First Guaranty Bancshares in Hammond, La., has only a handful of energy loans on its books, so concerns over the precipitous decline in oil prices in recent weeks is both frustrating and untimely.

Very untimely.

The $1.5 billion-asset company on Friday announced it would postpone a stock offering that had been expected to raise about $65 million. Energy comprises a big chunk of Louisiana's economy and the ongoing slide in the price of oil spooked potential investors, Alton Lewis, First Guaranty's president and chief executive, said.

"We got a strong response, but questions about the impact of oil prices and the effect on the overall economy made people very nervous," Lewis said.

First Guaranty, the parent of the 78-year-old First Guaranty Bank, had planned to sell nearly 4.6 million shares at a maximum price of $21 each.

When the company launched its stock offering on Dec. 9, a barrel of West Texas Intermediate crude oil was selling for a little less than $64. Ten days later, when the offering was halted, the price per barrel had slid below $55. A month earlier, barrels were selling for $74.55 each.

Some analysts are predicting the price of oil might drop to as low as $50 per barrel. The downward trend has hit a number of well-known energy lenders hard. Cullen/Frost Bankers in San Antonio and BOK Financial in Tulsa, Okla., saw their shares hit one-year lows last week.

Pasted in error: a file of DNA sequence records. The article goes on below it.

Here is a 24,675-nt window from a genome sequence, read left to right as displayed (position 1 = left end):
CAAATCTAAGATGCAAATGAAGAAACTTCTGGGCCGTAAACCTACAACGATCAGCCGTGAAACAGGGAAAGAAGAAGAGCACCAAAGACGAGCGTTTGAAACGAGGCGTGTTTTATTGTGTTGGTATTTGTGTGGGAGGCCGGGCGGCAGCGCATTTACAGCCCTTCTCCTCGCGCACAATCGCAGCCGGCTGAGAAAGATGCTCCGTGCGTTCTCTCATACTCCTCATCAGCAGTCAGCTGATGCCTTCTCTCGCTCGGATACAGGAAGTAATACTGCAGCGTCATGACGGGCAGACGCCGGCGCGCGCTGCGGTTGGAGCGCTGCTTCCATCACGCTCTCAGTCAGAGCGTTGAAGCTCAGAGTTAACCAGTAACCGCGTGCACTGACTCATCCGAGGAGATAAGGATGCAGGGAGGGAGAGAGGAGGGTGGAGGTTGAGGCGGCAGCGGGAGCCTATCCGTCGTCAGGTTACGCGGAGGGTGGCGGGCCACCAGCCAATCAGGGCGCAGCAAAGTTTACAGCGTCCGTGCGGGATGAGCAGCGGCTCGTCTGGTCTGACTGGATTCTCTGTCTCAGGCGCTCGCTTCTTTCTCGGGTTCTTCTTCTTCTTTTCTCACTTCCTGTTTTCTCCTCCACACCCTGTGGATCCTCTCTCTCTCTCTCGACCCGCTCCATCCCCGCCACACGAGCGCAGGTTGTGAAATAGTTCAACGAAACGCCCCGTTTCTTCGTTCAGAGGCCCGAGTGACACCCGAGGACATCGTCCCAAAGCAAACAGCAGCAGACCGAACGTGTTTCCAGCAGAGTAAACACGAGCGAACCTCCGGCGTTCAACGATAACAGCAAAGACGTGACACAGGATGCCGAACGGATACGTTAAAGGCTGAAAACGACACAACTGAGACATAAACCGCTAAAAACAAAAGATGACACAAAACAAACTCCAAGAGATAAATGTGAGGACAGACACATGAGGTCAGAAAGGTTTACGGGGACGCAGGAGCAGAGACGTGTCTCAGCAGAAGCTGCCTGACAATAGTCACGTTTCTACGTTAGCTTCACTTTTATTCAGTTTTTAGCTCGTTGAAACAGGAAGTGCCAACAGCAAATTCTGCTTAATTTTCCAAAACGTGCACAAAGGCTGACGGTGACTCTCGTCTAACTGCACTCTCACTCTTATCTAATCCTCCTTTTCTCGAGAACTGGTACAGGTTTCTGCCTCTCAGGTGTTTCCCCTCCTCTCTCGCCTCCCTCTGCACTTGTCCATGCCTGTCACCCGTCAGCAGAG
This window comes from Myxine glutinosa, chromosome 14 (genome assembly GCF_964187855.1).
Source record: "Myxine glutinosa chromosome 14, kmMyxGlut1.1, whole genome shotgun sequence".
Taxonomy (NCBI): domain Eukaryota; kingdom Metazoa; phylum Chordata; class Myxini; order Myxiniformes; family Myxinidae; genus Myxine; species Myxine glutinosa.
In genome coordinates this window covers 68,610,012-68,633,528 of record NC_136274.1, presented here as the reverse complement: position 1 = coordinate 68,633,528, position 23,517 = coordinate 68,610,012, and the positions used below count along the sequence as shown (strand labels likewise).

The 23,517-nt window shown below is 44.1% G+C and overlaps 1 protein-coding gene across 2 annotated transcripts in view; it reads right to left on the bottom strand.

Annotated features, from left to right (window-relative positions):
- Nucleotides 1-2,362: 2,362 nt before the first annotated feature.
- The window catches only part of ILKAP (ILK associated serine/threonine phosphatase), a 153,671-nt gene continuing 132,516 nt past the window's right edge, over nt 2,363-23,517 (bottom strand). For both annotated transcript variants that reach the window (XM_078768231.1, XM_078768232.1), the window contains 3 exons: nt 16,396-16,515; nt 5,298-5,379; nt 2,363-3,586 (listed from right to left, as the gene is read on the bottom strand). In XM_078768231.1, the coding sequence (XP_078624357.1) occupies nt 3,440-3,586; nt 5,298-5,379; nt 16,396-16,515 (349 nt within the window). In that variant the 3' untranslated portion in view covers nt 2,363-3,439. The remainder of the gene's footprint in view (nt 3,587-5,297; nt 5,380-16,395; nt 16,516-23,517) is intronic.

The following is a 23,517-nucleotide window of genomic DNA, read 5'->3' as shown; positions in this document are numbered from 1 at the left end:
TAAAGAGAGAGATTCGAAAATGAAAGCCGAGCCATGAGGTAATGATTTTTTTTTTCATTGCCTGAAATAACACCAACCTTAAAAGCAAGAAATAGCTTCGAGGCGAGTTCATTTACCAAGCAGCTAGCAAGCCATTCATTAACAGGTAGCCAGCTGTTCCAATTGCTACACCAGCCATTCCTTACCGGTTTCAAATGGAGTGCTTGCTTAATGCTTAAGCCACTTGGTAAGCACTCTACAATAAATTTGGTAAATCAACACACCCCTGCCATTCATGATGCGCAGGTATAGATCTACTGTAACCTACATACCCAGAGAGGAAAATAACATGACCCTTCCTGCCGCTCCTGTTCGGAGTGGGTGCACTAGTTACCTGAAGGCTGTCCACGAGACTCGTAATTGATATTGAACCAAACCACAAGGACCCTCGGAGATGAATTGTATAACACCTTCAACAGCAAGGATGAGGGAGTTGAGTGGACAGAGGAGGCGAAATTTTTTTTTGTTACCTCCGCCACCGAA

Oil's slide will undoubtedly hurt a number of Louisiana-based companies, but First Guaranty is not one of them, said Lewis, who has been the company's chief since October 2009. The company has earned $8.1 million this year, through Sept. 30, and Lewis said its fourth-quarter results will be strong.

First Guaranty's direct exposure to the oil industry is small, Lewis added. Oil-related loans totaled $22 million — or 3% of total loans — at Sept. 30. He noted that a number of borrowers, such as retailers and manufacturers, actually benefit from falling energy prices.

Those assurances were not enough to sway investors, so Raymond James, First Guaranty's investment banker, advised delaying the offering, Lewis said. While there is no official timetable for resuming the stock sale, Lewis said he hoped to go back to the market in March or April.

Raymond James did not return a call seeking comment.

Tabling the offering and the collection of $65 million in capital means First Guaranty will have to delay several growth initiatives. In its prospectus, the company said it planned to use funds from the sale to keep making its loans and deposits, along with "strategic acquisitions."

Lewis hinted that the company had been poised to do its first acquisition in more than three years, adding that First Guaranty "was ready to move forward" with an undisclosed number of deals before trouble with the stock offering gummed the works.

First Guaranty bought the $129 million-asset Homestead Bancorp in Hammond in 2007 and the $90 million-asset Greensburg Bancshares in Greensburg, La., in 2011.

Even though investor enthusiasm for banks exposed to energy seems to have cooled, banks continue to display a strong appetite for lending to energy firms. On Monday, Whiting Petroleum, an oil and gas producer in Denver, said it had received an additional $2 billion in credit from a consortium of lenders led by JP Morgan Chase.

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